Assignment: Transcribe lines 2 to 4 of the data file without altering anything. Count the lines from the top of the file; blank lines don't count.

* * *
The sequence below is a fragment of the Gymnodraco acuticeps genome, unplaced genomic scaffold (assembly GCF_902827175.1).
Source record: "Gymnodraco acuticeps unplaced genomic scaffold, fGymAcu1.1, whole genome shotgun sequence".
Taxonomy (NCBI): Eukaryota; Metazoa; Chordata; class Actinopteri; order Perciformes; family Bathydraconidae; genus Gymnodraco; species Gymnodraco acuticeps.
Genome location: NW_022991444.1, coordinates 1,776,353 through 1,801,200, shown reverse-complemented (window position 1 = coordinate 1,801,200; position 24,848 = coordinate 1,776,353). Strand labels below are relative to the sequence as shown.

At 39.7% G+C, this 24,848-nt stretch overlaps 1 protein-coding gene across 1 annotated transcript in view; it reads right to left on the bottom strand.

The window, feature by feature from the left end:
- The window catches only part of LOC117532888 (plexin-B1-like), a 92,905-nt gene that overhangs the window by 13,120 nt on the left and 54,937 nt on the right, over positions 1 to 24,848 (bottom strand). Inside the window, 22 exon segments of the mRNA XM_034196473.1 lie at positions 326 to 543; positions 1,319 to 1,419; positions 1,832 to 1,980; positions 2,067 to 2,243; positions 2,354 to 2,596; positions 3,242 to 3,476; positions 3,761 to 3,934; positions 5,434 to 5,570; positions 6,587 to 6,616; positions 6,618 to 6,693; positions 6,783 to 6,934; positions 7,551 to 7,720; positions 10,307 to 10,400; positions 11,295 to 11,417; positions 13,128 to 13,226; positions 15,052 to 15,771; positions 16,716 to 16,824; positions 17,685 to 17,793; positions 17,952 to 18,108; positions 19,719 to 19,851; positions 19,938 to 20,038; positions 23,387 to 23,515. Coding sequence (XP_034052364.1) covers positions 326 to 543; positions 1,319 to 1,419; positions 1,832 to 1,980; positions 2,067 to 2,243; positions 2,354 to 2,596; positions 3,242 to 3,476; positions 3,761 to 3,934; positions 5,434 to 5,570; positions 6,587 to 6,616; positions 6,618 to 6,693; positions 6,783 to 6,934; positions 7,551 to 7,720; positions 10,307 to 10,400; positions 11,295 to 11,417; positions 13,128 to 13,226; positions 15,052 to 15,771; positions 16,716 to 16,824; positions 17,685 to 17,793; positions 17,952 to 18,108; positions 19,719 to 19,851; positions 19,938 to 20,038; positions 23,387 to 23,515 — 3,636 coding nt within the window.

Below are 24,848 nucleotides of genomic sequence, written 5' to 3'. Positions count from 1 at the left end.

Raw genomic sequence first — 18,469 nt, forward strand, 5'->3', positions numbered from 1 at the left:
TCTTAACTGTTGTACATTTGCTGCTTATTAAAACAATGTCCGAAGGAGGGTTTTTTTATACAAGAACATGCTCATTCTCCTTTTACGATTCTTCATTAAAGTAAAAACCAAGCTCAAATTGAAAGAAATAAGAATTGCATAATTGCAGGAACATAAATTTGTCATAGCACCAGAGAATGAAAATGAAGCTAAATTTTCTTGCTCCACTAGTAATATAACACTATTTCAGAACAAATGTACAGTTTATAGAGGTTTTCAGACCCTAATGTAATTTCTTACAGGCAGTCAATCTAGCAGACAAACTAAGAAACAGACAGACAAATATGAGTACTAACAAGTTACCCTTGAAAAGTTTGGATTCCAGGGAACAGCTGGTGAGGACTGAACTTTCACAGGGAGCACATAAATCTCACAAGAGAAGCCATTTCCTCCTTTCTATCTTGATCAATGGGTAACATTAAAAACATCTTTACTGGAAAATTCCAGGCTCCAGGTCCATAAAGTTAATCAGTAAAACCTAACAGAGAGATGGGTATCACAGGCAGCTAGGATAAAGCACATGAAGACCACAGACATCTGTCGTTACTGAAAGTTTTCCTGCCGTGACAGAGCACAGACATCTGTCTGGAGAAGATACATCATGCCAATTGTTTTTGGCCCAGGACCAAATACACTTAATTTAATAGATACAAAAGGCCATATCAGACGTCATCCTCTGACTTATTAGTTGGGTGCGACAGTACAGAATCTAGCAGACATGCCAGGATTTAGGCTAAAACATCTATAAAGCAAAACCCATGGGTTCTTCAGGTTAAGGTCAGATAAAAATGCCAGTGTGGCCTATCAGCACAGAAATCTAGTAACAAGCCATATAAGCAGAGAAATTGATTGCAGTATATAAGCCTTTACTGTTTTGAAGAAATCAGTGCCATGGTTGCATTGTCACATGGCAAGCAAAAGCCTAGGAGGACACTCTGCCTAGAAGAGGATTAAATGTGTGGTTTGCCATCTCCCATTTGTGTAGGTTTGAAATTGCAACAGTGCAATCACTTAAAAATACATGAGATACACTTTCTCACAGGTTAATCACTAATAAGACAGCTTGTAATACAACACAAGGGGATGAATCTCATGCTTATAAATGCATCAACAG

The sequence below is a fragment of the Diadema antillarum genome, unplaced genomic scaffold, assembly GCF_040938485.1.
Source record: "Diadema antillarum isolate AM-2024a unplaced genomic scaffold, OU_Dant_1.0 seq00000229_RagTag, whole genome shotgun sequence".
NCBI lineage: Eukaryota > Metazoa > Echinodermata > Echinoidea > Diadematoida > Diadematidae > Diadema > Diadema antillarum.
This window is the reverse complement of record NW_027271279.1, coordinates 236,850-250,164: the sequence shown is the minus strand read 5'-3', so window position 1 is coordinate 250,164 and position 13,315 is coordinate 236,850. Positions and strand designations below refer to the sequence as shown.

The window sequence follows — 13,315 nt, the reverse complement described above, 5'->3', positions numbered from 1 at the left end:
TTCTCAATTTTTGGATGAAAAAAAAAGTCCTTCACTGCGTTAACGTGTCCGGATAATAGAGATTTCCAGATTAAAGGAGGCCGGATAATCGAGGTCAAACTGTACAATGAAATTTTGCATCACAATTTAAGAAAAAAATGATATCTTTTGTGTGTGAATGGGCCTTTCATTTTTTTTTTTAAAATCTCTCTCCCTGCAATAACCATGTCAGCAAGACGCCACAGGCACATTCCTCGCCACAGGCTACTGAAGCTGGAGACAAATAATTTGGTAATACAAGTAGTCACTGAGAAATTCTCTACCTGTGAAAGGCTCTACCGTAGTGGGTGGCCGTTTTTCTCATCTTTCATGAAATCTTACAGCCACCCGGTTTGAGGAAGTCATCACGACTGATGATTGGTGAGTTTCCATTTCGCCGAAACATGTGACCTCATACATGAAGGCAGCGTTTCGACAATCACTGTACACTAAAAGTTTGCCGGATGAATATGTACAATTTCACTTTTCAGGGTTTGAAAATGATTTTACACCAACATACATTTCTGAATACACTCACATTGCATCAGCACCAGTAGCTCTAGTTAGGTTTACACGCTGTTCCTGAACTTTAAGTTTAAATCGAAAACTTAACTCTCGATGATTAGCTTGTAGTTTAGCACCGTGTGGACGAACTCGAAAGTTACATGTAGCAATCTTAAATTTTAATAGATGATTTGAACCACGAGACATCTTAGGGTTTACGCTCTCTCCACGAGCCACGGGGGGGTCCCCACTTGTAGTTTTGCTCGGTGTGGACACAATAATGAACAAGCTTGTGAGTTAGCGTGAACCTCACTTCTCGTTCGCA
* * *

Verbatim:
Source record: "Gymnodraco acuticeps unplaced genomic scaffold, fGymAcu1.1, whole genome shotgun sequence".
Taxonomy (NCBI): Eukaryota; Metazoa; Chordata; class Actinopteri; order Perciformes; family Bathydraconidae; genus Gymnodraco; species Gymnodraco acuticeps.
Genome location: NW_022991444.1, coordinates 1,776,353 through 1,801,200, shown reverse-complemented (window position 1 = coordinate 1,801,200; position 24,848 = coordinate 1,776,353). Strand labels below are relative to the sequence as shown.